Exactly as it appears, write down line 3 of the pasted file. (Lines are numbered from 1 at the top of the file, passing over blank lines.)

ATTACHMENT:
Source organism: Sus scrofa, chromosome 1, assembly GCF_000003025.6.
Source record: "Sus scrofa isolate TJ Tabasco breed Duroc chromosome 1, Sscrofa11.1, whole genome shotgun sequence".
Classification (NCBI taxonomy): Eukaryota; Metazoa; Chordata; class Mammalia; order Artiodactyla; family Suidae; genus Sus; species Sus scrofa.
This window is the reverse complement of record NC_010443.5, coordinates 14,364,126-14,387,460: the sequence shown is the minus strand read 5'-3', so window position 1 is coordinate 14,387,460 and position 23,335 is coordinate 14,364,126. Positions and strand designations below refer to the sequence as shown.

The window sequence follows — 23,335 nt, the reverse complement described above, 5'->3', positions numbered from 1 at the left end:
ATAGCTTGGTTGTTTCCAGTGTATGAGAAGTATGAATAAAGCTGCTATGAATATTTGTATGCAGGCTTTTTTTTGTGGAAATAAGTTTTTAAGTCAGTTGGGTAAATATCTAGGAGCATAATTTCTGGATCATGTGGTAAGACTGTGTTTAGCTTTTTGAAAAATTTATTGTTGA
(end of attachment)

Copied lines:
Classification (NCBI taxonomy): Eukaryota; Metazoa; Chordata; class Mammalia; order Artiodactyla; family Suidae; genus Sus; species Sus scrofa.